6 comments:

David O'Driscoll said...

Have you seen the impact of Samsung's viral marketing via YouTube? e.g. Sheep, SSD This is cheap, by advertising standards, and can make a huge impact if your 'seed' group is mostly IT executives.

Martin Fincham said...

I'm sure that Samsung are pleased with the results of that campaign -- it's clever and funny. But effective viral marketing is such an elusive goal for many vendors. I imagine there are more duds than hits. I would also contest whether this kind of marketing is really cheap by advertising standards. I know that, in conversations with our digital design agency and others, that some of the big consumer brands budget several million dollars for each global viral marketing campaign. The design and production costs can be high, even if the end-result is given a 'homey' or even 'accidental' feel to help fuel the spread (nobody likes overt, glossy corporate advertising any more). I've seen this technique used more effectively in B2C than B2B marketing and this Samsung example reinforces that observation. Will it work with our target market?

I'm all in favour of using vital marketing techniques to help to achieve the objectives of iManifest but we shouldn't under-estimate the potential cost and effort required to score a hit. If anyone has a great idea for a low-cost viral campaign then please post it here or feel free to reply to me in private.

Tom Presotto said...

Martin, my five cents.

1- Italy, from some point of view, is still a country close within its own political and cultural borders. An advertisement on anything other than a national newspaper is worthless.
2- As I already wrote, very few local ISVs and SIs are aware of the European iManifest initiative. Social network and blog communications are not so common within the business decision maker and executives.
3- I saw the Samsung viral spots. First of all they are too long. Nowadays the be effective a communication, especially one addresses at executive people, should not exceed the 30 seconds limit. In this limited time you must deliver a clear message about the value I can get for my company business. It’s not necessary spend a lot of money to produce a good viral video. I can send you links to samples that I have created with the multimedia agency, I work with, that are in the range of 1000€ all inclusive. I mean also the creativity.
4- Most of the decisions about abandoning the AS/400 are taken by top executives that doesn’t necessary speaks IT terminology. The message must be delivered using a language understood by these guys.
5- IBM. I remember having commented, I can’t remember whether it was this blog or Linkedin group, that many Italian ISVs are waiting to see what IBM is going to do. I didn’t, and I don’t, mean IBM interest about iManifest, but about the platform itself ! It’s yet not clear whether IBM will continue to actively promote and support the “IBM i“ on the IBM Power Systems.

jmo said...

Martin,

Extremely well put my friend! I am especially glad to hear that someone else shares my thoughts regarding the seed capital. I have made a very good living working on the IBM i for many years. Putting up a few thousand dollars (or Euros) to be a part of ensuring that the IBM i customer base will continue to grow and prosper is certainly the best investment I've made recently. ;-)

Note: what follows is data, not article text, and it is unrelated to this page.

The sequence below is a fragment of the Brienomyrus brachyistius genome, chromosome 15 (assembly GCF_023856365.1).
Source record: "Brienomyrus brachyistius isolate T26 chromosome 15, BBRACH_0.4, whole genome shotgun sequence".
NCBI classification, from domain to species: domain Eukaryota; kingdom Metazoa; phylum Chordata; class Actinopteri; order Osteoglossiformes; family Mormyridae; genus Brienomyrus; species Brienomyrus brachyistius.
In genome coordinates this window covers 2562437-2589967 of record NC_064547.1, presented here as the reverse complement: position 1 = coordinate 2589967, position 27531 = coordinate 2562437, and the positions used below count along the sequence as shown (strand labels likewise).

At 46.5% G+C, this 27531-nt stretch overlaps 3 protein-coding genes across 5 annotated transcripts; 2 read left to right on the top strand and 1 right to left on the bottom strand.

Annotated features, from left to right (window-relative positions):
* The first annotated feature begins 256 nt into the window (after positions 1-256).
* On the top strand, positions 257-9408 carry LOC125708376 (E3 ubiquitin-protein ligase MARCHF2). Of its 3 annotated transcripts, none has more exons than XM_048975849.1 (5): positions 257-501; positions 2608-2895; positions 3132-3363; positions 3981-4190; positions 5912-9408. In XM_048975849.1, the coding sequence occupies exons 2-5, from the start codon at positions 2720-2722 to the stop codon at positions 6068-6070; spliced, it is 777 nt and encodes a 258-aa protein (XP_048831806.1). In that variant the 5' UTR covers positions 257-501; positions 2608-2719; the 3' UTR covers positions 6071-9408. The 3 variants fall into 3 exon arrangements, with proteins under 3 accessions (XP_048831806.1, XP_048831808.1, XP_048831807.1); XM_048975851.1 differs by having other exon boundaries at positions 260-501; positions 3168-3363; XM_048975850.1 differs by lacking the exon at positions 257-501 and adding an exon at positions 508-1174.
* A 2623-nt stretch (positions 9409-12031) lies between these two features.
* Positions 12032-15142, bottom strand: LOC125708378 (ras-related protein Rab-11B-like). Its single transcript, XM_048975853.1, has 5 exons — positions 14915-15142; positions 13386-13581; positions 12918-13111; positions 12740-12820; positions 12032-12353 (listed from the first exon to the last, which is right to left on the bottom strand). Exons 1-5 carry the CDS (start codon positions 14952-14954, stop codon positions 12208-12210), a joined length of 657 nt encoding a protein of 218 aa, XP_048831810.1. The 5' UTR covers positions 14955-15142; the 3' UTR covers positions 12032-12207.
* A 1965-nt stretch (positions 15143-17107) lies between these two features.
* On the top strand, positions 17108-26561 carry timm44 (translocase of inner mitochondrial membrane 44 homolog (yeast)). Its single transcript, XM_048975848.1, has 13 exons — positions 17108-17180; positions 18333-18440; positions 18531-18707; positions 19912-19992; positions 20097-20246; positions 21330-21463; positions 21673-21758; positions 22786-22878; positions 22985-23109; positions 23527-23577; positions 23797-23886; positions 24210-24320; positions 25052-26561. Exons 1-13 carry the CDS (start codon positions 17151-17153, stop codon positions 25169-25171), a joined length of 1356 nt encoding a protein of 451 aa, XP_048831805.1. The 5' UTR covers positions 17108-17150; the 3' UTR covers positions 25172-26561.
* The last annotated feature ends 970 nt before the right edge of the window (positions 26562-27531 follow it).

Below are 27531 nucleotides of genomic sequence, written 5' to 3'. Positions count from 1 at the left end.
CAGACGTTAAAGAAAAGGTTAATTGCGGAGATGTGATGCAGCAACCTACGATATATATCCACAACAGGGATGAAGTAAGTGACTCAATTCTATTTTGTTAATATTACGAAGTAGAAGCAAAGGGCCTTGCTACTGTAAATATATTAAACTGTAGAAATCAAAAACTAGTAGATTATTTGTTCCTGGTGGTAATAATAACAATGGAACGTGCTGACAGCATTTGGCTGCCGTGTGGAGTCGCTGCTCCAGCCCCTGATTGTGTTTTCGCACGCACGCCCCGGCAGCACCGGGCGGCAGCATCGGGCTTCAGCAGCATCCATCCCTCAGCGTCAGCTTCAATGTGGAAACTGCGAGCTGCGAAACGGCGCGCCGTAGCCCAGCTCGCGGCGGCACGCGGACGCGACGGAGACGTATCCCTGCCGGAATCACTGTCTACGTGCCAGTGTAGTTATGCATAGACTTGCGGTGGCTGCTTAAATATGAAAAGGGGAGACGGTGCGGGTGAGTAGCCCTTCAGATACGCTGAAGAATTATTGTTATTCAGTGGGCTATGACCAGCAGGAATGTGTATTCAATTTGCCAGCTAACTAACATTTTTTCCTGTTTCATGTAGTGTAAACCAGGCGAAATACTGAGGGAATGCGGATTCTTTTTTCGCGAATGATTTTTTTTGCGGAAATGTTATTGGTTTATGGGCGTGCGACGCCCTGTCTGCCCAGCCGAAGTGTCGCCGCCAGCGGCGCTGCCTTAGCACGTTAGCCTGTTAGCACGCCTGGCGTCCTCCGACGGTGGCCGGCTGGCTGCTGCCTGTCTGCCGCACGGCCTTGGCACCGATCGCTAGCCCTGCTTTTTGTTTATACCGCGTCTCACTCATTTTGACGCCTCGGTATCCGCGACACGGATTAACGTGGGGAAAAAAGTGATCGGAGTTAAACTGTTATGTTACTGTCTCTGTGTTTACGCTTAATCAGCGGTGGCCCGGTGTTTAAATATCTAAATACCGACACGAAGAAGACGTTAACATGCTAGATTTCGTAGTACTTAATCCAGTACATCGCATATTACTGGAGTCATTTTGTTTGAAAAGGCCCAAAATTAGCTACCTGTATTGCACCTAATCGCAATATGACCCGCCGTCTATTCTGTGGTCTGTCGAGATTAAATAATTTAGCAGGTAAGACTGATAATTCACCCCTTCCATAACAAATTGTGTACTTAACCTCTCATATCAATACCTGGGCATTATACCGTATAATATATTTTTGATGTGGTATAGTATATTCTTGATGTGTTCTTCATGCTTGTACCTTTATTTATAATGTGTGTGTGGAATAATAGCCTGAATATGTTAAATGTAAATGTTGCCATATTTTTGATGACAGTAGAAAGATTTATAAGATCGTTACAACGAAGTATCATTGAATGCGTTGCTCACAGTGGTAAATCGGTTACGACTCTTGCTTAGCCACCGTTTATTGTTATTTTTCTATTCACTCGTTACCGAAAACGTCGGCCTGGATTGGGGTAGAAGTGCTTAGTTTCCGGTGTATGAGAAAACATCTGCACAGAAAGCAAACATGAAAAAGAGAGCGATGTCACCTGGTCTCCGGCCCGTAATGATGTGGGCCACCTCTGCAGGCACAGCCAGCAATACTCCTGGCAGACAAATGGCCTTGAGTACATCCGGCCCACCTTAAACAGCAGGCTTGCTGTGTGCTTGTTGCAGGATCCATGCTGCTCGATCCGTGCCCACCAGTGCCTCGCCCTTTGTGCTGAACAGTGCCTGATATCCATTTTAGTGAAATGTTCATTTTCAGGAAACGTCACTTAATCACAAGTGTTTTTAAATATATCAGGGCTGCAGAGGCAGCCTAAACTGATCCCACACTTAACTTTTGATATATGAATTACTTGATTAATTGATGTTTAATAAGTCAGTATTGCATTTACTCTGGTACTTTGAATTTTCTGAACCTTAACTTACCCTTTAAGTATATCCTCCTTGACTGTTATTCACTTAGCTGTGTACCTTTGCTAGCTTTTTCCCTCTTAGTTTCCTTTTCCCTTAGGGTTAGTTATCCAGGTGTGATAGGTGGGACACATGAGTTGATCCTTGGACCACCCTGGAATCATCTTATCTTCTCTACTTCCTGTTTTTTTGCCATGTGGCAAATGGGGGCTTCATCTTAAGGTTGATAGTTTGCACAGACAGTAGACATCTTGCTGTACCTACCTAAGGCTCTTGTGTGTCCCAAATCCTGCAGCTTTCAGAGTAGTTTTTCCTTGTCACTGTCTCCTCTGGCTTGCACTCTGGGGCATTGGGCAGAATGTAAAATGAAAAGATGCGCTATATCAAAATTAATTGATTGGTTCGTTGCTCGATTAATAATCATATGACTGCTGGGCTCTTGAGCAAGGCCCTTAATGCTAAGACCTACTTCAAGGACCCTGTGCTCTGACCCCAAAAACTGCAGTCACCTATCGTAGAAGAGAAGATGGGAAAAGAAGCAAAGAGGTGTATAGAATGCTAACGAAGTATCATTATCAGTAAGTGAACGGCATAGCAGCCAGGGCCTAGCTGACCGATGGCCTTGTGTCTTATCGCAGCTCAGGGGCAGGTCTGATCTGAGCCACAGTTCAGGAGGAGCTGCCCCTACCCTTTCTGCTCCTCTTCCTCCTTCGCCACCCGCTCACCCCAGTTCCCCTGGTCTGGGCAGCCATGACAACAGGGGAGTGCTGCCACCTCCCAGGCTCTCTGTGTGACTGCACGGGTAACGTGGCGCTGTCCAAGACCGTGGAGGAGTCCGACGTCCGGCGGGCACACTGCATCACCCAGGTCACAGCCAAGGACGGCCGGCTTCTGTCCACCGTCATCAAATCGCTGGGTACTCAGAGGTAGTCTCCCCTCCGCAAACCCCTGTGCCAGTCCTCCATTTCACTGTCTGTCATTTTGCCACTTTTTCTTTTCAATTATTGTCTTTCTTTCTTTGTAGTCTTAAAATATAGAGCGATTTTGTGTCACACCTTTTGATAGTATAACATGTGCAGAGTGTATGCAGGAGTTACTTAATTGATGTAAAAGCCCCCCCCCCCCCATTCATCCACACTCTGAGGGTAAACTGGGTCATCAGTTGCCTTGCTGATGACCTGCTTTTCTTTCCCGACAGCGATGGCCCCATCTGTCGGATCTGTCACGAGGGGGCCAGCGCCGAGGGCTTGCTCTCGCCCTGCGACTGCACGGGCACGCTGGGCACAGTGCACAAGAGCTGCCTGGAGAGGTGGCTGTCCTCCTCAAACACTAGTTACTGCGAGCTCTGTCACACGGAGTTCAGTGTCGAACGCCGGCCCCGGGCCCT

In case no one has thanked you for taking up the cause in the EU, let me be the first... Thanks!

Jeff Olen

Tom Presotto said...

Martin, my five cents.

1- Italy, from some point of view, is still a country close within its own political and cultural borders. An advertisement on anything other than a national newspaper is worthless.
2- As I already wrote, very few local ISVs and SIs are aware of the European iManifest initiative. Social network and blog communications are not so common within the business decision maker and executives.
3- I saw the Samsung viral spots. First of all they are too long. Nowadays the be effective a communication, especially one addresses at executive people, should not exceed the 30 seconds limit. During this limited time you must deliver a clear message about the value I can get for my company business. It’s not necessary to spend a lot of money to produce a good viral video. I can send you links to samples that I have created, with the multimedia agency I work with, that are in the range of 1000€ all inclusive. I mean also the creativity.
4- Most of the decisions about abandoning the AS/400 are taken by top executives that don’t necessary speak IT terminology. The message must be delivered using a language understood by these guys.
5- IBM. I remember having commented, I can’t remember whether it was in this blog or Linkedin group, that many Italian ISVs are waiting to see what IBM is going to do. I didn’t, and I don’t, mean IBM interest about iManifest, but about the platform itself ! It’s yet not clear whether IBM will continue to actively promote and support the “IBM i“ on the IBM Power Systems

Anonymous said...

Totally agree with you about the need to make a big impact via the national media rather than spreading any advertising too thinly.